The targeted population of the research was limited to faculty, as academics having teaching, research and service duties together, from public universities in Turkey. The researchers aimed to reach faculty as much as possible, so the online questionnaire was arranged on www.surveey.com. The questionnaire link was then sent via e-mail to faculty who work in different disciplines from Turkish public universities, and the questionnaires filled in by 504 faculty constitute the sample of the research (see in Table 1).


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    Table 1: Distribution of Faculty According to Their Personal & Institutional Characteristics

    Data Collection Instruments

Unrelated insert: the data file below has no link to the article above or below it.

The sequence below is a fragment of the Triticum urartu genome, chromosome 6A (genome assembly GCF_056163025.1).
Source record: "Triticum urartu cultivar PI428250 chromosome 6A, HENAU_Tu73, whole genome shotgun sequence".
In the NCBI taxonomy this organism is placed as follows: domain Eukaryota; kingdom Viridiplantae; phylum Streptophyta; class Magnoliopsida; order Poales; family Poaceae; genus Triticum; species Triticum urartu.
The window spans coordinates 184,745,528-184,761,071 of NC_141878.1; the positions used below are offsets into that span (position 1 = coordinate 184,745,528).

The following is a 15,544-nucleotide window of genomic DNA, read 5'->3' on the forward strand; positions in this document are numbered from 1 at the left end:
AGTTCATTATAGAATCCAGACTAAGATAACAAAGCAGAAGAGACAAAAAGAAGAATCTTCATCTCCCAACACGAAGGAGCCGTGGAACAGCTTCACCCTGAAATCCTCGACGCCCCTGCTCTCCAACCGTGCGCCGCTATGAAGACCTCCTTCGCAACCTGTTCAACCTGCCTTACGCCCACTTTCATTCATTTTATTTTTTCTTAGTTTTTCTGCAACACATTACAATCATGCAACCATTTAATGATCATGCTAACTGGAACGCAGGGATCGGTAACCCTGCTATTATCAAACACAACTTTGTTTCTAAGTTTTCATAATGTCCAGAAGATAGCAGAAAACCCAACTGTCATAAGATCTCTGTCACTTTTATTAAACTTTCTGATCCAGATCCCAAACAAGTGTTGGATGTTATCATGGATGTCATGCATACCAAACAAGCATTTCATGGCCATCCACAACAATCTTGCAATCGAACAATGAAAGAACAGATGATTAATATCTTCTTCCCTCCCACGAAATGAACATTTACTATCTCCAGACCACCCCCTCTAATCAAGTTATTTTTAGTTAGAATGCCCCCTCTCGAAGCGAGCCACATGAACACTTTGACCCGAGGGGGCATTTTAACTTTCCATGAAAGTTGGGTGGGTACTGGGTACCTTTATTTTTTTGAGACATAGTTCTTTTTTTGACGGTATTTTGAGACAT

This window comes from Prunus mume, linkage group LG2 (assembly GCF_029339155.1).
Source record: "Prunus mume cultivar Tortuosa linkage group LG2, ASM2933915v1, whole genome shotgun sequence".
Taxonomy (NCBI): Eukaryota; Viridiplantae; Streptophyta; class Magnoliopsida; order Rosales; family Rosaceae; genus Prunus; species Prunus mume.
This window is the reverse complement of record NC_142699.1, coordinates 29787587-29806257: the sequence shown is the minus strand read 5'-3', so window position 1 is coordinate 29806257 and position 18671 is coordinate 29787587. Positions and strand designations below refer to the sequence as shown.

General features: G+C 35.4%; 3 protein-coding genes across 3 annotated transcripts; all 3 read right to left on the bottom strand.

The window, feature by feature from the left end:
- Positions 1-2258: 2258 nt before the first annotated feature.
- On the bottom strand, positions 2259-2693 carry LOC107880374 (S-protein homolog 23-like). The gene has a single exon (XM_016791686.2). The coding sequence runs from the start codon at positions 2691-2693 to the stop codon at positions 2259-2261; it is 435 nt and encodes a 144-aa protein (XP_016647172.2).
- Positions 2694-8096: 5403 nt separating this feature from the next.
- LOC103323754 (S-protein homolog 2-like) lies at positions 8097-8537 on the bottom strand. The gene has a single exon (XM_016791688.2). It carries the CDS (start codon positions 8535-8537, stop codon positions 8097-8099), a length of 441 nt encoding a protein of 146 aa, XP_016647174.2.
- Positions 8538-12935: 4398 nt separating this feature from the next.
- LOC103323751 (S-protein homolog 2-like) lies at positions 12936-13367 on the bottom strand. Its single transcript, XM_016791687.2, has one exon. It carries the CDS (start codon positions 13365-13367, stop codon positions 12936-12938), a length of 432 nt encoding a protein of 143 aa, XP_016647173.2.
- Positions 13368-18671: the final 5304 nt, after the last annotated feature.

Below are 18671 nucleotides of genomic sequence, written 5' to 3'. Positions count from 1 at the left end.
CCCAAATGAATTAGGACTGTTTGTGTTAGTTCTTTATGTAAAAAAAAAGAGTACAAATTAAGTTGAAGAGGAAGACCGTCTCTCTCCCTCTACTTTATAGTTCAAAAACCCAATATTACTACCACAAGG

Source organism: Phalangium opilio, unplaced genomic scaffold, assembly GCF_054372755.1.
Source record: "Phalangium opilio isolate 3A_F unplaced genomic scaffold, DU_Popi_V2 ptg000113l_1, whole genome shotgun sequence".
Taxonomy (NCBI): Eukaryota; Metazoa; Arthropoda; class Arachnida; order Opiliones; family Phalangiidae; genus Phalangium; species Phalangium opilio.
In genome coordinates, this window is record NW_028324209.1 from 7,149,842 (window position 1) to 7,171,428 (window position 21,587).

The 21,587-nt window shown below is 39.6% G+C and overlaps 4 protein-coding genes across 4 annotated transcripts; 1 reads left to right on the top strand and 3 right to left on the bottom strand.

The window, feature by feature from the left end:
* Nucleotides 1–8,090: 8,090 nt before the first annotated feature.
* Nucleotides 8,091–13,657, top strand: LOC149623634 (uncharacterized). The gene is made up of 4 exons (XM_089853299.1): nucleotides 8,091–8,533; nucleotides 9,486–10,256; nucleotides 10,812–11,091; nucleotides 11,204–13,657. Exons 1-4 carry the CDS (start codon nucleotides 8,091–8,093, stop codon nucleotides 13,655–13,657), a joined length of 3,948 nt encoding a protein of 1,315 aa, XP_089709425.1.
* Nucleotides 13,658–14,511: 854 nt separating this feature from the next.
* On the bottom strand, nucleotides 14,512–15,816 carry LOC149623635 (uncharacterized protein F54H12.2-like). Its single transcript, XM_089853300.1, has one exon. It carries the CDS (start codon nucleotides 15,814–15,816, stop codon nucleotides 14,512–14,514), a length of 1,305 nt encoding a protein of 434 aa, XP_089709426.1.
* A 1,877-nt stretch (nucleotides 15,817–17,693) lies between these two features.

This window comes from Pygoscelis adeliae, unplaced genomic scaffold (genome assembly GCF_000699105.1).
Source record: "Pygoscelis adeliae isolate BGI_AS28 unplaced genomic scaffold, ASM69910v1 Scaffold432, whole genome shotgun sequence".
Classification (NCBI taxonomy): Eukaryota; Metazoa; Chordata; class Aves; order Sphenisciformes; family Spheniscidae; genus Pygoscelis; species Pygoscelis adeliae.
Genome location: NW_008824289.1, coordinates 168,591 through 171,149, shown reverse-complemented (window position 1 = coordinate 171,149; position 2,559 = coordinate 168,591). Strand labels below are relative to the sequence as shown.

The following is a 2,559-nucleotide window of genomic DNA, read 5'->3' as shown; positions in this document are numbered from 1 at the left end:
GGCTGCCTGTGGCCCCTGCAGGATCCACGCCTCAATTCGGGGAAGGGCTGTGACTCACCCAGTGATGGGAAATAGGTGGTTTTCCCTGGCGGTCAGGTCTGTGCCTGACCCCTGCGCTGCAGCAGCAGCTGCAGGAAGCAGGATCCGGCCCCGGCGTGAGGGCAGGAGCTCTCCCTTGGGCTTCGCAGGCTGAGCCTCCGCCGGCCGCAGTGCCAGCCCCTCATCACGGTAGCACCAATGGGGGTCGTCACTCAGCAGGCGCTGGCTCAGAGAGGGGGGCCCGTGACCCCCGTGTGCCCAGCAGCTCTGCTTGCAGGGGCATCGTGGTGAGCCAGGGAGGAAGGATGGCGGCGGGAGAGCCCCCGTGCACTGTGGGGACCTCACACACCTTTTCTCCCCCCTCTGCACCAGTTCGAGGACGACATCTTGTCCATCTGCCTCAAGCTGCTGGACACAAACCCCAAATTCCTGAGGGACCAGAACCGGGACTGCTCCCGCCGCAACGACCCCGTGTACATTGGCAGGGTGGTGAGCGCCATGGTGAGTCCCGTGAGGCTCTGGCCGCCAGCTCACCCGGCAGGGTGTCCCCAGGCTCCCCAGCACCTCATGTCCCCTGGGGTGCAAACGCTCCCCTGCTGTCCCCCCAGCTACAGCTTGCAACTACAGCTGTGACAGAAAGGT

As a data collection instrument, the questionnaire, composed of the personal & institutional information form, and Organizational Communication, Organizational Climate, Managerial Flexibility Regarding Scholarly Practices and Academic Intellectual Leadership scales, was used in the research. In addition, the researchers used model fit indexes: χ2/df (Chi-Square/ Degree of Freedom) <5; GFI (Goodness of Fit Index) >.90; AGFI (Adjusted Goodness of Fit Index) >.90; CFI (Comparative Fit Index) >.90; RMSEA (Root Mean Square Error of Approximation) <.10, as criteria for Confirmatory Factor Analysis (CFA) of the scales (Hair, Black, Babin & Anderson, 2010).